Cub Scout Pinewood Derby results, or how we learned to lose

While the Batmobile didn’t place, my son and I learned a great deal.

The long-anticipated Pinewood Derby was held this morning, and it was a smash success. About 75 people attended.

The pack had 24 cars entered – a 50 percent increase over last year – and the competition was tough. Our Batmobile – while it looked really cool – was definitely not the fastest car out there. I didn’t get to see the exact placement numbers, but we finished fourth in pretty much every heat we ran in, so that put us ahead of about a third of the cars, and behind about two thirds.

Hardly a fitting end for a superhero, but there’s always next year.

While the lad and I were disappointed about the performance of our car, we both took comfort in very different things. For him, it was about watching his friends succeed, since one of our fellow Tiger Cubs won the whole competition – which included everybody from grade 1 (us Tigers) to grade 5. For me, it was seeing that at least one organization allows kids to actually lose, even when we were the losers.

This topic touches on something that particularly annoys me about our public education system. At some point, we as a nation seem to have become more concerned about bruising a child’s ego than about teaching the real-life lesson that not everybody wins. In an environment where everybody gets an award for participating, awards lose their meanings. Even the Boy Scouts of America seem apologetic when giving guidlines for holding a Pinewood Derby. On the scouting.org Web site, you’ll read the following:

In general, the Scouting program tries to avoid events with a single winner or even class winners. The Cub Scout standard is, after all, that a boy should do his best. We do not, for example, tie advancement to whether a Cub Scout beats the other members of his den in a foot race, but rather to whether he betters his previous standards. The primary methods of the Cub Scouting program—including the goal of personal achievement—are based on individual achievement and accomplishment rather than individual victory at the expense of another’s defeat.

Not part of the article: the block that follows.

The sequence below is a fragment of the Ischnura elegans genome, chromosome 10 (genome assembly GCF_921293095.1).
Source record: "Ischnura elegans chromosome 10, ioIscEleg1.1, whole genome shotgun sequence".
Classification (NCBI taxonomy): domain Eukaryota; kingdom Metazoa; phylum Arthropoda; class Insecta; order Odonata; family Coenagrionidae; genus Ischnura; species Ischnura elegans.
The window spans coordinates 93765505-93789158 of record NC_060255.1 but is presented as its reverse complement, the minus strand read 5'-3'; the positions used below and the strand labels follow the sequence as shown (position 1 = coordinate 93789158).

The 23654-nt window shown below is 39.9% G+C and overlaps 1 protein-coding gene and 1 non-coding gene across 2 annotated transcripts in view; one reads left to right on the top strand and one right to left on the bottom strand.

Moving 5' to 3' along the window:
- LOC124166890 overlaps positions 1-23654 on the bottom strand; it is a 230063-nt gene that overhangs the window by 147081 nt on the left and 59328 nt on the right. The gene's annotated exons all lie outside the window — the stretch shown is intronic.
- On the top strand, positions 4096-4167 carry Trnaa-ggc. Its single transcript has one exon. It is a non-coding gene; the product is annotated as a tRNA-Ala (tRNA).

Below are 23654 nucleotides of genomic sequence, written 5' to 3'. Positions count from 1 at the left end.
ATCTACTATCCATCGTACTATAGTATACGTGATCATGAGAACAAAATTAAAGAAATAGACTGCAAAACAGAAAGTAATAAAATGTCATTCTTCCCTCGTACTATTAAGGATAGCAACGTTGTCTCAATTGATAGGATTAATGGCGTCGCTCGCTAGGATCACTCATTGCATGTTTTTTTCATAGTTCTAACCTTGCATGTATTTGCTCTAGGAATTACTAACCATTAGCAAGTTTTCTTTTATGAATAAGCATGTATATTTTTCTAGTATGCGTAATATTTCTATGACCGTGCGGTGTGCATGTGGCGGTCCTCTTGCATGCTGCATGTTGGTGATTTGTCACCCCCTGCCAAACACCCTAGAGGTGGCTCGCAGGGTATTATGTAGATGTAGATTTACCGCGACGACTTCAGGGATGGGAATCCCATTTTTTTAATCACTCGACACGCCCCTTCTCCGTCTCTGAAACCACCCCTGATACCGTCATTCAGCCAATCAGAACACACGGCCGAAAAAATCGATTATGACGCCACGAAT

So then, how exactly does BSA arrive at endorsing an event with clear winners and losers? The site continues by saying…

It is very clear that any boy who can cheer on a friend in a derby race, when his own car has been previously eliminated, must be said to have had his character developed, if not his car-building skills. But finally, and probably most convincingly, participating in the derby is fun. This is especially true if participation is stressed, and personal achievement is very broadly defined and rewarded.

Please understand that I’ve no quarrel with BSA. I’m a Cub Scout leader because I believe in what BSA can accomplish and will accomplish for my son. I see no merit in belittling a kid for losing, and as a leader I’ll provide acitivities that mesh with BSA standards on that point. And I agree with almost everything in that second excerpt.

What I don’t agree with is the “personal achievement is very broadly defined and rewarded” phrase. While I wouldn’t want every activity my son does in scouting to be a cutthroat competition, as a parent, I want to see kids fail from time to time, so that they’ll know how to handle more serious disappointment later in life. I don’t want my son to walk away with a trophy he didn’t earn – or he’ll end up expecting trophies he didn’t earn later in life.

Any adult will tell you that life won’t even be fair, let alone give a trophy to everyone who shows up, but our educational system – and, for many of us, our own parenting styles - isn’t teaching kids that anymore. It is for that reason that I’m pleased that the Pinewood Derby is structured the way it is, and that the lad and I had the opportunity to lose.


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